The Mobility Matters Colloquium was an engaging exploration of converging spheres of mobility that affect architectural study and practice. A selection of UQ School of Architecture academics and two guest architects presented positions on mobility in the Asia-Pacific region by asking: what types of mobility should be considered and how mobility shapes both historical and contemporary economies, cultures, and identities.
To begin, Dr. Manu P. Sobti presented “Asian Motilities and the Idea of the Home.” Sobti illuminated issues of cultural identity and cultural “memory” in peripatetic populations in India. There is a continual interplay of contemporary and historical values, which influence concepts of “space” and “home.” Sobti focused the way interstitial spaces are occupied, not just in a physical sense, but also between cultural values. Sobti concluded with a powerful photograph of the Taj Mahal in Agra - projecting a historic and national “image” - yet as a backdrop to struggling city dwellers. By ironically calling this a “monument to displaced populations,” Sobti drew attention to the two poles of national image and local identity, and how these populations occupy an indefinite space between.
Dr. Pedro Guedes continued this conversation on Asia with a historical overview of the globalisation of trade. Various types of trade took place within the Silk Road, a locus for the often-forceful exchange of foods, diseases, animals and people between cultures. The presentation covered 500 years of globalisation: from the European discovery of the Americas in 1550 to the following centuries of capital driven trade wars, through which anything new or different was commoditised. Slaves harvesting cane were literally worked to death, while Dutch painter Rubens, flaunted wealth and wobbly women fat from sugar. Although trade allows for industry and positive cultural exchange, Guedes reinforced that the morally questionable consequences of trade should not be overlooked.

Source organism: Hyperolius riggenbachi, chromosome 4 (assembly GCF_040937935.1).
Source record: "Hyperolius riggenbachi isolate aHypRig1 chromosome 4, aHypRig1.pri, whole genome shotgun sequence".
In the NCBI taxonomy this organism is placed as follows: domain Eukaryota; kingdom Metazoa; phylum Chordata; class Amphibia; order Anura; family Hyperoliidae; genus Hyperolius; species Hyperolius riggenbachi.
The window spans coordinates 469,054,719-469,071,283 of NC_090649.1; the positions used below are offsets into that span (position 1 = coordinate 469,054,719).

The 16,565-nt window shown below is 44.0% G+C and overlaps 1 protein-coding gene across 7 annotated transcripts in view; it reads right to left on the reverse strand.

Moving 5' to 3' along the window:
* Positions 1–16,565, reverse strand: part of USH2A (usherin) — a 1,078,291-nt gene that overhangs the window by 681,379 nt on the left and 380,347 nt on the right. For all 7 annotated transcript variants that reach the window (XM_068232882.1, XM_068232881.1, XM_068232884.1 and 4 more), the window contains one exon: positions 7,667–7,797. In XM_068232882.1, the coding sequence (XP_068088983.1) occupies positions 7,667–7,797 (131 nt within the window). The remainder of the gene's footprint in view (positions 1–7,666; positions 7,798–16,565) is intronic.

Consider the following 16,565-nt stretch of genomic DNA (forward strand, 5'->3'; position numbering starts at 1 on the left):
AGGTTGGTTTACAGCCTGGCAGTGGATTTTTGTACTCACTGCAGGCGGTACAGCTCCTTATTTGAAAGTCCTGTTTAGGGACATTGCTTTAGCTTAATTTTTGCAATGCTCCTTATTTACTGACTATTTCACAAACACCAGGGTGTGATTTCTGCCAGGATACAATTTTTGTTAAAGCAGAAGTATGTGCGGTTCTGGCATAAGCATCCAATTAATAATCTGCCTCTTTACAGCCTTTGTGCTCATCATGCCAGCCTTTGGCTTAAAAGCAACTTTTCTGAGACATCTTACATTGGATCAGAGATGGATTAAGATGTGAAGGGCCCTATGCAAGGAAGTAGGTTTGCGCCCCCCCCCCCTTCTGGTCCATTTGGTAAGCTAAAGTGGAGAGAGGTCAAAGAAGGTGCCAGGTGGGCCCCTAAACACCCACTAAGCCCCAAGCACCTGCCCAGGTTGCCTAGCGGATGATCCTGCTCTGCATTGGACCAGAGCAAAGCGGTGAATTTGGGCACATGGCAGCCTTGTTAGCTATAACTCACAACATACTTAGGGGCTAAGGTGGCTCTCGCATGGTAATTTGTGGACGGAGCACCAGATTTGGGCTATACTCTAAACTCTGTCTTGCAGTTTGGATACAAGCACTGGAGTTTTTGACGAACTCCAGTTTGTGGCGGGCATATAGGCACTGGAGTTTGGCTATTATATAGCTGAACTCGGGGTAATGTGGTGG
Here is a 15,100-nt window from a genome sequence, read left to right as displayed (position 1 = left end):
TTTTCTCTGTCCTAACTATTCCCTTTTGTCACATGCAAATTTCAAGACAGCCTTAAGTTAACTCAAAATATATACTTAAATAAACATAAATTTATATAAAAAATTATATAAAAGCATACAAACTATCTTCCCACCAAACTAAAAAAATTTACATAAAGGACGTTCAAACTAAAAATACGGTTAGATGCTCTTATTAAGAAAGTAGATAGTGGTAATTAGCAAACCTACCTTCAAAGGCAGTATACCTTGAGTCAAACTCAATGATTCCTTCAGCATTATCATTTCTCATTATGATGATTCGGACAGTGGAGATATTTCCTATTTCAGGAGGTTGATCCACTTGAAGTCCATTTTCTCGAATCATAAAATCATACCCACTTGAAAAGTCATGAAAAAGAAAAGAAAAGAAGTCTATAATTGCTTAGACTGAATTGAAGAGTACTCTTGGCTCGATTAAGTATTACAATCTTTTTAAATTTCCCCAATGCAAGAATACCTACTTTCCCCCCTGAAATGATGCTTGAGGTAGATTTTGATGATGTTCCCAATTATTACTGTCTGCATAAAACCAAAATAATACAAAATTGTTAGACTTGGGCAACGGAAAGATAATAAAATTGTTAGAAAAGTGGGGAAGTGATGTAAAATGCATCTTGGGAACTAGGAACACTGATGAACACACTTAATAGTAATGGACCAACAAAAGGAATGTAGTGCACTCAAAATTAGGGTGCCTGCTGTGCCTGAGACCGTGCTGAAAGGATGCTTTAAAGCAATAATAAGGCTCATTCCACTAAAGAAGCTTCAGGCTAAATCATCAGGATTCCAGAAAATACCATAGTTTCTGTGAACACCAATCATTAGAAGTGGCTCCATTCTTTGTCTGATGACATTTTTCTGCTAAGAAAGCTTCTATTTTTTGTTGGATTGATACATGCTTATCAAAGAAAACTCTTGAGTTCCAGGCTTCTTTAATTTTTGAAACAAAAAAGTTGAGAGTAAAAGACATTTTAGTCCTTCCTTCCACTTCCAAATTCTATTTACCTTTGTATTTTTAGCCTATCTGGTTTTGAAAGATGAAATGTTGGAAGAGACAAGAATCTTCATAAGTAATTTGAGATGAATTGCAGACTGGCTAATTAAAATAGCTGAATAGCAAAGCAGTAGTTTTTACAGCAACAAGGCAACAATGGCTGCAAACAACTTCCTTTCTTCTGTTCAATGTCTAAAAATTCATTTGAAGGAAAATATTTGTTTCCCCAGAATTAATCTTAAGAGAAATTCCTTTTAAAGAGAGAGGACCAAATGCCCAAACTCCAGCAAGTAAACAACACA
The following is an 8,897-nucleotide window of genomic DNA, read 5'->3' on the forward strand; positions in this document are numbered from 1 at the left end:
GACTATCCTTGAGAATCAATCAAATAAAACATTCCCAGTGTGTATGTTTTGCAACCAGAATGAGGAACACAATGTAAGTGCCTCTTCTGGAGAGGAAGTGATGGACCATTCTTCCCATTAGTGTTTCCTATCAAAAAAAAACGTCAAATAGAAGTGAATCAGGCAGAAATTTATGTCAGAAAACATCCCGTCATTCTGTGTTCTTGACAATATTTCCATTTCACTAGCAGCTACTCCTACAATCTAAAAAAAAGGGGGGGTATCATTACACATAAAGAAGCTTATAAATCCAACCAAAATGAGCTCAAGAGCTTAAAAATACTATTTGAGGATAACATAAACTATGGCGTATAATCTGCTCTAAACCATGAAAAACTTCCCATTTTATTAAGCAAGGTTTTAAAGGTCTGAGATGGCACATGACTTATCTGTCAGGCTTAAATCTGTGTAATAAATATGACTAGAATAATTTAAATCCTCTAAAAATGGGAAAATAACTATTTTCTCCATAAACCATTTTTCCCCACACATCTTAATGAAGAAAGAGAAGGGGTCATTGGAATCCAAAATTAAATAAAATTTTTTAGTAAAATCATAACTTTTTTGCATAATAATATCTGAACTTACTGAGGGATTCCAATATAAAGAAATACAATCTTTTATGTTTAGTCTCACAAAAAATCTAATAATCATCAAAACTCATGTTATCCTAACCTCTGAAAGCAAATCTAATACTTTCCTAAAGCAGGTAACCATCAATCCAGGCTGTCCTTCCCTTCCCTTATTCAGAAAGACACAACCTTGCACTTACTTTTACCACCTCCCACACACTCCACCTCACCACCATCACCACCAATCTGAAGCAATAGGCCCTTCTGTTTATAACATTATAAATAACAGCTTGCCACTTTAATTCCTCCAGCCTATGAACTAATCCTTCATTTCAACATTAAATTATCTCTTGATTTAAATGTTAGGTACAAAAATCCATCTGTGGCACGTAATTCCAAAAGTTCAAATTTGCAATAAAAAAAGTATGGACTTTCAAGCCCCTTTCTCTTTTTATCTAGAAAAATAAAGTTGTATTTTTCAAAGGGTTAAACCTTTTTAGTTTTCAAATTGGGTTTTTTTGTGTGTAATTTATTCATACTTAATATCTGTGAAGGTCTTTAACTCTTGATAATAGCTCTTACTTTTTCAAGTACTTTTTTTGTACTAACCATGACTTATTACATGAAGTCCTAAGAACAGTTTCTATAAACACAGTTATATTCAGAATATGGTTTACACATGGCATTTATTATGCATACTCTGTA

Bringing us back to the contemporary world of design was a presentation by visiting architect and scholar Dr. Thomas Daniell. Daniell described the rapid development of Macau, providing historical context and supporting maps. He discussed his experiences as Head of Architecture at the University of Saint Joseph, Macau. For over five years and aspiring to "reunite and restructure" the curriculum, Daniell’s has organised a highly mobile design school: through a teaching staff of visiting professors, and global design studios in Japan, China, Pakistan, and Milan. This cultural exchange broadens perspectives while developing a sense of "critical distance and objectivity." Students tackle issues of cultural space, ownership, as well as contingent economic and political forces that shape their wealthy casino city. The challenge remains how students can create culturally specific work in this "iconic, historical, ephemeral" city, where the “authenticity is its artificiality."
Finishing the talk series, Associate Principal of Populous, James Pearce discussed how human mobility is intrinsic to the design of large civic infrastructure and stadia in which Populous specialises. Pearce discussed several projects in the Asia-Pacific region—most memorably, the Philippine Arena. For this project, currently, the world’s largest arena, different scales, patterns, habits and movements for crowds as large as eighty thousand were considered. This work also considered the stadium’s cultural significance and lasting image value for the city. For Populous, stadia celebrate an innate human desire to gather as a collective, and thus, their designs aspire to meet the cultural and emotional needs of people within their city.
To conclude, Dr. Silvia Micheli led a panel between the four speakers and the audience. Questions and comments orbited an underlying issue that with mobility comes instability and uncertainty. Indian atelier clans are unsure if their crafts will endure. Global cultures contend with a fluctuating sense of place, identity, aesthetics, and climate. Architectural students are unsure what their design futures will hold. We are optimistic about expanded digital mobility through data transference and automation, yet wary of the negatives impacts of this new brand of globalisation. The title proved incredibly fitting. Mobility does matter, as students, academics and practitioners must consider the risks, opportunities, and outcomes of operating within a constantly evolving and mobile world of contemporary design.
In support of the Colloquium, during the two-week Asia-Pacific Architecture Forum, UQ School of Architecture exhibited student work from recent travel studios to Hong Kong, Malaysia, Sri Lanka, India and a speculative studio based in North Korea.
The Mobility Matters Colloquium and Exhibition were initiatives of the UQ School of Architecture, with assistance from a|t|c|h, the Architecture, Theory, Criticism, and History Research Centre in the School.
Annalise Varghese is a PhD Candidate at the UQ School of Architecture.